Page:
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Re: st: Video from multiple graph exports


From   Michael Hanson <mshanson@mac.com>
To   statalist@hsphsun2.harvard.edu
Subject   Re: st: Video from multiple graph exports
Date   Wed, 03 Dec 2008 18:03:01 -0500

On Dec 3, 2008, at 4:20 PM, Martin Weiss wrote:

"Export the Stata graphs as PDF format.  (A feature only available
in the Mac version, I believe.)"

In Windows, -gr export- as .eps and use !epstopdf from your MikTeX distribution. Not much more effort than on the MAC...

HTH
Martin

Martin:

Fair enough. My point was not to suggest that one OS was superior to another, but simply to flag steps that may differ by OS. My note was meant to be consistent with Nick Cox's recent suggestion of distinguishing OS-crucial from OS-incidental details.

<http://www.stata.com/statalist/archive/2008-12/msg00069.html>

However, based on my experience with colleagues and students who use Stata, as well as on many years of reading and participating on Statalist, I would venture to suggest that installing any TeX distribution, and using any command line utility, is a significant hurdle for a large number of users, regardless of platform. Installing Acrobat Pro likely would be easier for most people, albeit (significantly) more expensive. Mac OS X has the ability to natively create PDFs, and thus Stata on the Mac to natively export to PDF, without extra software. Perhaps this is possible natively in some versions of Vista?

That said, I also tend to produce EPS files, as Stata gives finer control over exporting in that format than in PDF, and then convert to PDF either with Preview (Mac OS X's image editor) or with a command line tool such as epstopdf, installed as part of MacTeX.

<http://www.tug.org/mactex/>

Germane to the original question, I understand (again from colleagues) that PowerPoint 2003 does not import PDFs directly, but converts them to a bitmapped format, thus losing their vector-based scalability and introducing "jaggies". Does PowerPoint 2007 still have this limitation?

Hope this helps,
Mike


P.S. "MAC" is a TLA (three-letter acronym) for "media access control" -- your PC has a MAC address, as does my Mac (abbreviation for Macintosh).

<http://en.wikipedia.org/wiki/MAC_address>



_______________________
----- Original Message ----- From: "Michael Hanson" <mshanson@mac.com>
To: <statalist@hsphsun2.harvard.edu>
Sent: Wednesday, December 03, 2008 10:13 PM
Subject: Re: st: Video from multiple graph exports


Dan:

I have done something like this for several presentations -- although I typically prefer to use a remote to step through the "movie frames" rather than automate the transitions. That way I can stop and comment on certain slides (the audience sees it as "freezing" the animation), or go back to a specific slide to answer questions.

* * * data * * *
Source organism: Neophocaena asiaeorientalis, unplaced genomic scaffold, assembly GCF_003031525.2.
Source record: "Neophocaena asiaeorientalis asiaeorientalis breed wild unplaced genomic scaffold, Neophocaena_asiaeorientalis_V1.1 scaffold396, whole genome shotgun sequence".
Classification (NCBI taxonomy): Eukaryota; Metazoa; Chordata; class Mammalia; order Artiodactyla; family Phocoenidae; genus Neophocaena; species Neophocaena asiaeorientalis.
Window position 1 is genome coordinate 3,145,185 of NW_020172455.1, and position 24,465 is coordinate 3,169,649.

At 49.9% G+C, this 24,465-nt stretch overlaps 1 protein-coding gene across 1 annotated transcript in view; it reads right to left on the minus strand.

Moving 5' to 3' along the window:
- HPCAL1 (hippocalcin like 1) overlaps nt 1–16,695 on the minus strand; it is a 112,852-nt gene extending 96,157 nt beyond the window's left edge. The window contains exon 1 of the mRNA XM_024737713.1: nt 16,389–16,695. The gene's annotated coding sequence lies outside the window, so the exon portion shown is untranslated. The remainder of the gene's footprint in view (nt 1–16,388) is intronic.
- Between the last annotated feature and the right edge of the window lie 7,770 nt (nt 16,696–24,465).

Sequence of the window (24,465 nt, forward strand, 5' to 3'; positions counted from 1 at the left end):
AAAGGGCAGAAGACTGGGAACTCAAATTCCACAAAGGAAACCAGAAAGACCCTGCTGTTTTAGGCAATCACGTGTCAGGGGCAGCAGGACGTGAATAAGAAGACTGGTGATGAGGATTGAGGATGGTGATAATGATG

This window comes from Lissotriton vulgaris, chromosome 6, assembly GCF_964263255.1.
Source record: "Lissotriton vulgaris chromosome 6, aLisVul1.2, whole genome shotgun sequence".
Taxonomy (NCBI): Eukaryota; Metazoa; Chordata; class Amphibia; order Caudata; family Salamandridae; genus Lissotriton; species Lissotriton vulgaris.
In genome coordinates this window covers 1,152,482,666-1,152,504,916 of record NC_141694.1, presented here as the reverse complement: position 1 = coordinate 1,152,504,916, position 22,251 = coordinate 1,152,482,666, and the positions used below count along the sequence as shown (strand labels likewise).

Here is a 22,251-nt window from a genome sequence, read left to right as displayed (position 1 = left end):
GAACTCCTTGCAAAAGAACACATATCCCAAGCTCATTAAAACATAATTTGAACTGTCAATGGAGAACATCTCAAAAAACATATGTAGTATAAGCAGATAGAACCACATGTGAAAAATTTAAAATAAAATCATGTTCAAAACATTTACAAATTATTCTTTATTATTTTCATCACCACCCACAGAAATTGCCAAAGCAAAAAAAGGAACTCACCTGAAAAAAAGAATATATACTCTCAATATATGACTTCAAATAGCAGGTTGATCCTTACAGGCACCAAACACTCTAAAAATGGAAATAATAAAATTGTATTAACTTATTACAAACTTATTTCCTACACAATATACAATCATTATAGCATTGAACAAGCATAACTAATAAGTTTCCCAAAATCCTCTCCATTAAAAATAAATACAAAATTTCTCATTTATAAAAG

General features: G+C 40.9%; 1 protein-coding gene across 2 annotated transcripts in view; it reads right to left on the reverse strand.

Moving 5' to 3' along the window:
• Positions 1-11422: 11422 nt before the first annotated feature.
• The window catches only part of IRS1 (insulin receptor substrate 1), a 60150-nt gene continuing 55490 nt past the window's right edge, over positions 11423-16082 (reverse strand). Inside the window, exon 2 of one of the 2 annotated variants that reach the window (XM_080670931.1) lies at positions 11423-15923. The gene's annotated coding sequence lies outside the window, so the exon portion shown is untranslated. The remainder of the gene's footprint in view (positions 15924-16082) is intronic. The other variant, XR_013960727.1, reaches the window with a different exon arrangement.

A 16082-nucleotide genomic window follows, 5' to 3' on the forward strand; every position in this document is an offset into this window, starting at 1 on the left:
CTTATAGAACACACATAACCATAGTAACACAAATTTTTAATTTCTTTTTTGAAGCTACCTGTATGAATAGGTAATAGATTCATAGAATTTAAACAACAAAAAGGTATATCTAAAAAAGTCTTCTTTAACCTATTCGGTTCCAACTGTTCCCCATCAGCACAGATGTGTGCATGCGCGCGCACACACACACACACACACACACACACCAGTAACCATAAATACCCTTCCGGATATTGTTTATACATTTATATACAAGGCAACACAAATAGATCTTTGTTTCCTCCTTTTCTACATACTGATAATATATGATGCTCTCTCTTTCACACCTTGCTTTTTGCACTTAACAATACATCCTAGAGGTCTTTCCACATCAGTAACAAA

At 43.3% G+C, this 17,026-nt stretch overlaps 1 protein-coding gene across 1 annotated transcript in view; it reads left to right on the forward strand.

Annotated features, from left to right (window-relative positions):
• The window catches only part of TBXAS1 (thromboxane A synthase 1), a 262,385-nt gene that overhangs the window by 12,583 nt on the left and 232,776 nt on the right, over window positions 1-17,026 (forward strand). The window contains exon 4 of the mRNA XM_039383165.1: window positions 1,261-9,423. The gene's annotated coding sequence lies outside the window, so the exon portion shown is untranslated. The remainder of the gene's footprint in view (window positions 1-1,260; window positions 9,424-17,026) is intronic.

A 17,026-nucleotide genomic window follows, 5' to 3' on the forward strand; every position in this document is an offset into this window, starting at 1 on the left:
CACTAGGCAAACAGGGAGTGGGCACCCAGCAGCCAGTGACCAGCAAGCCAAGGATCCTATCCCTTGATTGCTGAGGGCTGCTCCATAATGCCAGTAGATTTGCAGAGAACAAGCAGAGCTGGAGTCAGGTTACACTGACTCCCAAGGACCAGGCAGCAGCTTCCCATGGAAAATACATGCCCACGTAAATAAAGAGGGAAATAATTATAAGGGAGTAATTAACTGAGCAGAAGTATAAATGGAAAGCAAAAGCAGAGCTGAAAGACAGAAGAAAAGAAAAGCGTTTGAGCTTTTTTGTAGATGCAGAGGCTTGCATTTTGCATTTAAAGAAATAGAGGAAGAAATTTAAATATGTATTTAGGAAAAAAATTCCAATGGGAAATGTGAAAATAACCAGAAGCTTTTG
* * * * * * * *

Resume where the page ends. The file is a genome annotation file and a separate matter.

The caveat, given the details you have provided in your message: my process requires a Macintosh. Specifically, it requires use of Keynote, Apple's presentation software available only for Mac OS X.

Briefly, in three steps (though I am happy to provide details if requested): 1. Export the Stata graphs as PDF format. (A feature only available in the Mac version, I believe.)
2. Place PDFs of graphs into individual slides in Keynote.
3. Add automatic timed transitions and effects as needed. You can set transition times on a per-slide basis, as you inquired.

This whole process is very easy with Keynote, as it provides fine controls for aligning the graphs and professional transitions between slides. Plus, since everything is done with PDF, you don't get those "jaggies" (i.e. pixelation) that often afflict graphics in PowerPoint. Additionally, with Keynote you can export your presentation to QuickTime (.mov) or Flash (.swf) formats as a self- running, cross-platform file if desired.

I suspect one could use LaTeX-based presentation tools (beamer? powerdot? prosper?) to accomplish the same thing, albeit with (much) more effort.

Hope this helps,
Mike


On Dec 3, 2008, at 2:49 PM, Dan Weitzenfeld wrote:

Hi Folks,
I'm considering making a movie using multiple Stata graphs, exported.
E.g., for t=0,1,...n, graphing the data at each t, and then using a
slide-show program to stack the graphs in time order, creating a
"movie" illustrating how the data changes over time.
My questions:

1.  Has anyone does this before, and if so, do you have
recommendations for the most flexible slide-show program?
Specifically, I'm wondering if there is a program that will allow for
variable intervals between slides (e.g., t=0, 1.5, 2, 2.2,....)

2.  Is there a way to overlay a Stata graph on top of a .jpg file?
I've been doing this manually, using -spmap- to plot my
location-oriented data, exporting graphs as .emf/.wmf, ungrouping the
result in PowerPoint and aligning the .jpg overlay.

3.  Am I trying to use Stata to do something it's not suited for?  I
know JMP can play movies from data, but I don't think the movies can
be exported, and, well, I'm partial to Stata.

Thanks in advance,
-Dan
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